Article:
• But today, if you choose, you can turn back the clock.

Best Wishes to Everyone

  • May you always keep your shoulders one inch wider than your hips.
  • May you always have a butt that only needs one chair. One butt, one seat; that is a basic rule of life.
  • May you always remember that if you are wearing it, then you ate it and if it is on the hips it came through the lips.
  • May you always remember that lying to your coach, and yourself, in your food journal helps no one. Entering one glass of wine, but drinking one bottle, does make it difficult to help you lose weight, although you might be fun to hang out with.
  • May you always have a belt buckle that points east and west, not mostly to the south.
  • May you always remember that hardcore purists die alone in the dark without friends. Being 90% good equals a life of health and friends.
  • May you always remember that the best day you will ever have in life is today. Doesn’t matter who you use to be. Doesn’t matter who you will be. Does matter who you are today.
  • May you always remember that your kids, family and friends are worth a few hours a day without your phone in your hand.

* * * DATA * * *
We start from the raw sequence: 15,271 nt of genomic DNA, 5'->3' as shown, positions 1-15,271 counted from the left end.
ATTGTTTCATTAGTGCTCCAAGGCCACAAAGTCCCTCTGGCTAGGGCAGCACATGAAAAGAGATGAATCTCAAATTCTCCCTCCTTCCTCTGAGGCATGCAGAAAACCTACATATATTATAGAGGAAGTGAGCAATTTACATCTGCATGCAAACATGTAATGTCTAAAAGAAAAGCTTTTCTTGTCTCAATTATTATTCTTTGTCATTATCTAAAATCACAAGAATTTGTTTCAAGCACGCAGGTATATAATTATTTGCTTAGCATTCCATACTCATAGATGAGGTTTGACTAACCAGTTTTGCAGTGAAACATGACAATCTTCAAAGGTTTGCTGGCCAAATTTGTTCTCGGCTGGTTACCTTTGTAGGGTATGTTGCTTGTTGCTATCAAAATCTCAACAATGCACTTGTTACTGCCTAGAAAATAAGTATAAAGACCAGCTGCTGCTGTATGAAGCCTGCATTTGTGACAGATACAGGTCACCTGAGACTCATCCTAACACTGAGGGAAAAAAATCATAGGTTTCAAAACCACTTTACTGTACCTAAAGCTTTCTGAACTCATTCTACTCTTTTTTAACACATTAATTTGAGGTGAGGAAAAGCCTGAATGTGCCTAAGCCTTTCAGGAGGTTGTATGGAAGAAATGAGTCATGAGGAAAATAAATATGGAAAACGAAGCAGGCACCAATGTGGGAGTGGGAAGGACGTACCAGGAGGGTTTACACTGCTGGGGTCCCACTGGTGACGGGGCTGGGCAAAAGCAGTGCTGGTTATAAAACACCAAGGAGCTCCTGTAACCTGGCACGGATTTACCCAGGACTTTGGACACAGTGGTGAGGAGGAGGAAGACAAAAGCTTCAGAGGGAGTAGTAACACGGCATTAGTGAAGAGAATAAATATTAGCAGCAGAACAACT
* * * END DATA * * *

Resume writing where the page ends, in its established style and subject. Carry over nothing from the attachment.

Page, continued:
• May you learn whomever wrote, “He who dies with the most toys wins” was wrong. He should have said, “He who dies with most experiences wins.” Life is about what you do and how you live, not about what you own.
  • May you always remember that not trying at all is worse than actual failure. Not trying because you don’t know where to begin is a lie you tell yourself because you are lazy. Do something, even if it is wrong, and keep moving forward. You can fix a mistake moving forward, you can’t ever fix doing nothing.
  • Always remember that even one small act of kindness changes someone else’s life, and maybe your own soul. Petty people who are continually angry are the people the world can do without. If you are one of those, grow up in 2020. Your friends and family will be grateful.
  • Always remember that no matter how bad your day is, somewhere in the world are people who don’t have fresh water, enough food or the simple safety we assume to be part of life. Even when life is tough, you should still be grateful for your life.

Learn the Power of Saying NO

  • Say no to drainers of life who expect you to carry their load.
  • Say no to anyone who wants your time and energy but gives nothing back.
  • Say no to taking on so many projects your own life and business hurts.
  • Say no to your television and get a life today.
  • Tell your phone you are breaking up and today I can’t scroll with you.
  • Say no to toxic people who do everything they can to keep you from succeeding.
  • World, today the answer is no to you, but for me, I am all about yes.
  • My life is short. I will only spend time with the ones I love or the ones who inspire.